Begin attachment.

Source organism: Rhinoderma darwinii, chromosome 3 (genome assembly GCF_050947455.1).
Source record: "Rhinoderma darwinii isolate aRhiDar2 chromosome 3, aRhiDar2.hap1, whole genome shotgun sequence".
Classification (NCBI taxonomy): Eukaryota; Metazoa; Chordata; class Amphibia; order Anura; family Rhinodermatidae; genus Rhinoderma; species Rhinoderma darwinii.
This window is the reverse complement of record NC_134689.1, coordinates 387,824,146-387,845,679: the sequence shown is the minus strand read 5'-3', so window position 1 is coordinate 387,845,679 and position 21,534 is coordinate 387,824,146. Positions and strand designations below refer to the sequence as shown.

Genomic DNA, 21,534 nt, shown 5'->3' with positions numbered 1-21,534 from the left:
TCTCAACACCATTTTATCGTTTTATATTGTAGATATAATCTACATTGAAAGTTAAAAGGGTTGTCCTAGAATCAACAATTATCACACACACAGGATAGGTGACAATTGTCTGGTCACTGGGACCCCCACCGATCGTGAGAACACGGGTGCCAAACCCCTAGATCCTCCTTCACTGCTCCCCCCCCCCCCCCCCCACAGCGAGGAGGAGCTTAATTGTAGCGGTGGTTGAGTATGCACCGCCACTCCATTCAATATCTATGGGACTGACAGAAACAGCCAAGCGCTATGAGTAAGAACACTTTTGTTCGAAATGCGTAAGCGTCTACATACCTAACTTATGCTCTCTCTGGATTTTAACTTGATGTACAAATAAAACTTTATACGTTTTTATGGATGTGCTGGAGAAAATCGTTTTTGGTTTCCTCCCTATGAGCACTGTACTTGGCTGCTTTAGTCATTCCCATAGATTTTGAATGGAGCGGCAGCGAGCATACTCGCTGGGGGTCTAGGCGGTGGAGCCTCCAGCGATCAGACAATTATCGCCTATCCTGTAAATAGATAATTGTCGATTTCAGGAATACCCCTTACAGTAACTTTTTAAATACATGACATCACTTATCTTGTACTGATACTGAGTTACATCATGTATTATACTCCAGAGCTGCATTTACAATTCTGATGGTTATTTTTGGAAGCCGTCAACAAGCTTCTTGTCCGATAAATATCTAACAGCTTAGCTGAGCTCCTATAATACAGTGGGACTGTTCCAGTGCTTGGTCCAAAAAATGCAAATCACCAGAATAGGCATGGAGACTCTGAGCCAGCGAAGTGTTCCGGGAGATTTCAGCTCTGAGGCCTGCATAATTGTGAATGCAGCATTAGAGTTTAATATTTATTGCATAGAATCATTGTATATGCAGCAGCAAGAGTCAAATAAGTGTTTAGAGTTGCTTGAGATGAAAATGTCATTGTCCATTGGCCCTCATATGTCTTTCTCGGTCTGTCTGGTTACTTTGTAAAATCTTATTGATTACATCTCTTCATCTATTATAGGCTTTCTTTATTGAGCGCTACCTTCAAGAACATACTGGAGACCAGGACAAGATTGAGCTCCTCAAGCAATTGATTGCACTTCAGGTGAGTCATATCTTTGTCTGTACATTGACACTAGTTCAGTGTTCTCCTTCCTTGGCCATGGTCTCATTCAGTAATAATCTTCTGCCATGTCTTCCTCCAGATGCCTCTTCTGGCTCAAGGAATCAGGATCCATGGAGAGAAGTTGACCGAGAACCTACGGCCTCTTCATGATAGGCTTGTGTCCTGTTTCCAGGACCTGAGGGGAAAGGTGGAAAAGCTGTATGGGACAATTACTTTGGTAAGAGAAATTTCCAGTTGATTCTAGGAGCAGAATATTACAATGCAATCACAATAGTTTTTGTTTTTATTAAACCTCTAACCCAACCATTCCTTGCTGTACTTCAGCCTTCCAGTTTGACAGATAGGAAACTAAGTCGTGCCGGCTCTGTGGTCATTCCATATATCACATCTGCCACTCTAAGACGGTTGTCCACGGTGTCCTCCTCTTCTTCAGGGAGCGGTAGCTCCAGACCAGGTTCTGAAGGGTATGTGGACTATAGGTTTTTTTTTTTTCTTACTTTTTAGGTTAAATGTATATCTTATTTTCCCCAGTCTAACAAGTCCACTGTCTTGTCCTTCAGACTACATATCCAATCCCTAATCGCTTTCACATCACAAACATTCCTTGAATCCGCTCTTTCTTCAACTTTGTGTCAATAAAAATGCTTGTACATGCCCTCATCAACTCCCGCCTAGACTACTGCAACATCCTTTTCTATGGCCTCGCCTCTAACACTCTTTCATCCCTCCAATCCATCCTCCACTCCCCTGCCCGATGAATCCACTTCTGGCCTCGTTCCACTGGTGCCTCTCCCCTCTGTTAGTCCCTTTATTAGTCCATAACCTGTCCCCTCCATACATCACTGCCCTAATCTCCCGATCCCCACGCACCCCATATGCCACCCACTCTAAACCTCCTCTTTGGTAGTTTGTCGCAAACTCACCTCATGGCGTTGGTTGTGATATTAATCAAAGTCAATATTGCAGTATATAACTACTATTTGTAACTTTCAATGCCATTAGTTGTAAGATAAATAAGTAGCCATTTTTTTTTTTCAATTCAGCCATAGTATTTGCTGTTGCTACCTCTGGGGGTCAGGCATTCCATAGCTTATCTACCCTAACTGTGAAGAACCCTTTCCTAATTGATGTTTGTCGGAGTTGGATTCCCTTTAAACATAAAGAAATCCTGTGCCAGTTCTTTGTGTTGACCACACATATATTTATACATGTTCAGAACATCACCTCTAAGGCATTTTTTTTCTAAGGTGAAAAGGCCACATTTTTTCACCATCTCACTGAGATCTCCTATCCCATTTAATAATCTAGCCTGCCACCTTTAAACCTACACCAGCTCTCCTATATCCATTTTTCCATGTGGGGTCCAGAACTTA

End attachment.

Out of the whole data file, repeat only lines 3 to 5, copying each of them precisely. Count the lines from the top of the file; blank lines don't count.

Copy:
Classification (NCBI taxonomy): Eukaryota; Metazoa; Chordata; class Amphibia; order Anura; family Rhinodermatidae; genus Rhinoderma; species Rhinoderma darwinii.
This window is the reverse complement of record NC_134689.1, coordinates 387,824,146-387,845,679: the sequence shown is the minus strand read 5'-3', so window position 1 is coordinate 387,845,679 and position 21,534 is coordinate 387,824,146. Positions and strand designations below refer to the sequence as shown.

Genomic DNA, 21,534 nt, shown 5'->3' with positions numbered 1-21,534 from the left: